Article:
Many thanks to Christley for the intellectual and affective stimulation. Now I just need to rent a copy of Halloween II.

I’m compulsive fNowascinated by the Ligottian universe, of course. I’m also compulsively fascinated by Rob Zombie for some reason. So when I stumbled across a highly literate and balanced review of Zombie’s almost universally reviled Halloween II, in which the author makes a compelling case for the idea that Zombie really is pursuing his own distinctive filmmaking aesthetic, and then found the author drawing an extended comparison to Ligotti’s work — well, color me interested.Title: “You, the Horror: Halloween II (2009)
Author: Jaime N. Christley
Website: The House Next DoorRelevant excerpt:Like the work of horror writer Thomas Ligotti, who put the image of “gas station carnivals” into our minds, Zombie’s rot and degradation feels continuously, stubbornly vital—if “alive” isn’t quite the word we’re looking for here. Ligotti, a Michigan-born writer unknown even to most fans of horror fiction, doesn’t share much with Zombie in terms of agenda or style. His protagonists, luckless as they often are, are frequently the dregs of urban and/or academic spheres, educated but wearing second-hand coats, obsessing over myths or disreputable objects. (He would not feel at home valorizing a redneck band of outlaw cannibals.) The back-alley pharmacist’s assistant in “The Clown Puppet” cannot get over himself and his unique lot in an incessantly phantasmagorical life even when he intuits correctly that he’s just a bystander in someone else’s nightmare. Yet, connecting strands abound.Zombie’s version of Loomis shares with Ligotti’s author character, Alice (“Alice’s Last Adventure”), a deep sense of entitled, bourgeois discontent, as they are both impatient with the scaffolding required to keep the gears of their financial liquidity in motion, drawn perhaps not unwillingly back into the abyss to which they truly owe the debt of their success. Most horror writers and aficionados are familiar with the concept that fear isn’t fear, and horror isn’t horror, unless the attraction is as strong as the repulsion. In terms of setting, physical and spiritual, the careworn shop at which Laurie Strode is employed is precisely the kind of “not quite a coffee shop, not quite a vintage bookstore” setting we might expect to find in Ligotti’s “Teatro Grottesco,” “Gas Station Carnivals,” or “The Bungalow House.” And there’s the small matter of her nightmares pursuing her into daytime.

Zombie’s elevation of the Myers killer into the supernatural is prime Ligotti. The vehicle of Laurie Myers-Strode’s fate appears in one Ligotti story after another, as device, conclusion, casual offing, or theme: not merely to be haunted by familial blood but to be subsumed utterly by it.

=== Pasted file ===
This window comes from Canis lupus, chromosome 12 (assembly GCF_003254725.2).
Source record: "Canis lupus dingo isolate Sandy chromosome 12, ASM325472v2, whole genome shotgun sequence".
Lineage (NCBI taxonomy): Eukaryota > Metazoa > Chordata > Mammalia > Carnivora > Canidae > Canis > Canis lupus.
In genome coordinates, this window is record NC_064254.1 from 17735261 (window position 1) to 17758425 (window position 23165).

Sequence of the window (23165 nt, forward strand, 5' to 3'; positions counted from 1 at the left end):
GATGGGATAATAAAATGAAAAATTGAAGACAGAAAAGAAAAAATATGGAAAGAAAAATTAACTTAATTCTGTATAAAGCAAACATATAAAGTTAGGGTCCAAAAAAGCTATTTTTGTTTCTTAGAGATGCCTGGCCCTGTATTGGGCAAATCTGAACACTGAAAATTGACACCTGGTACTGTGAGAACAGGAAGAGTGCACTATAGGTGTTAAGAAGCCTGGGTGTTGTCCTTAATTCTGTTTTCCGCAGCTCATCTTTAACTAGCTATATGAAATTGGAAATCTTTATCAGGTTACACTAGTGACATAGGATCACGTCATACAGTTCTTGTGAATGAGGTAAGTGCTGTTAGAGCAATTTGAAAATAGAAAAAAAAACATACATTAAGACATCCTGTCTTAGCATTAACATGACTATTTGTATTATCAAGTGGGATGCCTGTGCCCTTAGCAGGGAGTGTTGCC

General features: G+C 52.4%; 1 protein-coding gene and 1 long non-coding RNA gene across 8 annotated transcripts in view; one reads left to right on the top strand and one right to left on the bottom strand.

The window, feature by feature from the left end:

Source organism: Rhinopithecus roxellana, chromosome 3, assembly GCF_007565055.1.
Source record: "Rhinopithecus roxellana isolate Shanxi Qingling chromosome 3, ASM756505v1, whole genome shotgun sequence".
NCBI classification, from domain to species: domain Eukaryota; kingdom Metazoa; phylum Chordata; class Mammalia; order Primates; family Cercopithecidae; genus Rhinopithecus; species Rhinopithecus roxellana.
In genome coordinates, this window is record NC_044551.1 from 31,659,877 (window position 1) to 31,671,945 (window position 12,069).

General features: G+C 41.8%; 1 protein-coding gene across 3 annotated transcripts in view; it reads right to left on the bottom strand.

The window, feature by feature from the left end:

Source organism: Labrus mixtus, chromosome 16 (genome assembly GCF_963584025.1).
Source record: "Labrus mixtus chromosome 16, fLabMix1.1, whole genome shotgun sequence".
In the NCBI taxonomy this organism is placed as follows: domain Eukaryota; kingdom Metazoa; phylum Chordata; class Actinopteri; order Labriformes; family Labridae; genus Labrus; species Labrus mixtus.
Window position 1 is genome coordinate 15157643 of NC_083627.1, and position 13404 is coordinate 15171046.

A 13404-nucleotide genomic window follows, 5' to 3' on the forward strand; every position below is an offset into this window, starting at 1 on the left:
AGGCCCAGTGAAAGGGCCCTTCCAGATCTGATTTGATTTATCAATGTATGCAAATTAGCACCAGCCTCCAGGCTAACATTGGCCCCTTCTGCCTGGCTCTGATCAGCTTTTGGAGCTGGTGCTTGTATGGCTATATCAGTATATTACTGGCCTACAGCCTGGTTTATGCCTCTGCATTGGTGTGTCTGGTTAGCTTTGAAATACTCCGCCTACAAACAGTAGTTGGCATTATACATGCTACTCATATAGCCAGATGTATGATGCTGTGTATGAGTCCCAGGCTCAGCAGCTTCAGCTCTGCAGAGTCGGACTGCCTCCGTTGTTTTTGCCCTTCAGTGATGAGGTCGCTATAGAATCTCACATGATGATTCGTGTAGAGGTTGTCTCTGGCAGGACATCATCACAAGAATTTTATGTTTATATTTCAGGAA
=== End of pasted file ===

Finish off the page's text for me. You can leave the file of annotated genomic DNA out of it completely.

The Passion of Rob Zombie

EDIT NOTICE – Sunday, June 25th:
If you read this piece on Friday the 23rd or Saturday the 24th, please be aware I've just gone and made significant revisions to the final five paragraphs.  As if the thing needed to be any longer. . . .

 * * * * *

WARNING: Brace yourself for a very looooong post, the longest by far that I’ve yet had the temerity to post here at The Teeming Brain. What’s more, it’s also scattered, rambling, digressive, and self-indulgent. (Am I encouraging you to read it yet?) If you stick with it, I hope you'll be rewarded with a few thoughts and speculations that have been worthy of your time.

I’m assuming you’ve heard of Rob Zombie. I mean, after all, who hasn’t? The man is more deserving of the title “King of all Media” than his friend Howard Stern. From being a graphic artist and struggling musician in the 1980s, Zombie has gone one to become one of the masters of the entertainment world. He’s a heavy metal god, a movie and video director, a comic book designer, and master of a merchandising empire. The man is a bona fide pop cultural phenomenon. I mention him here at The Teeming Brain because he occupies a special place in my affections. Let me explain.

I chose the title of my former blog, Confessions of a Conflicted Cultural Skeptic, to highlight a longstanding contradiction in my affections, which is simply this: that although I feel a deep disgust for what I perceive as the pervasive evidence of contemporary cultural degeneration in America, at the same time I still enjoy and even revel in some of what this culture has to offer. Hence, I feel conflicted about it. And ranking high on my list of pop cultural memes and themes that inflame this feeling is Rob Zombie. On the one hand, I feel serious reservations about his influence on America, but on the other hand, I absolutely love his music and movies, and I find him philosophically fascinating and even inspiring because of the daemonic or daimonic nature of his artistic and commercial ascent.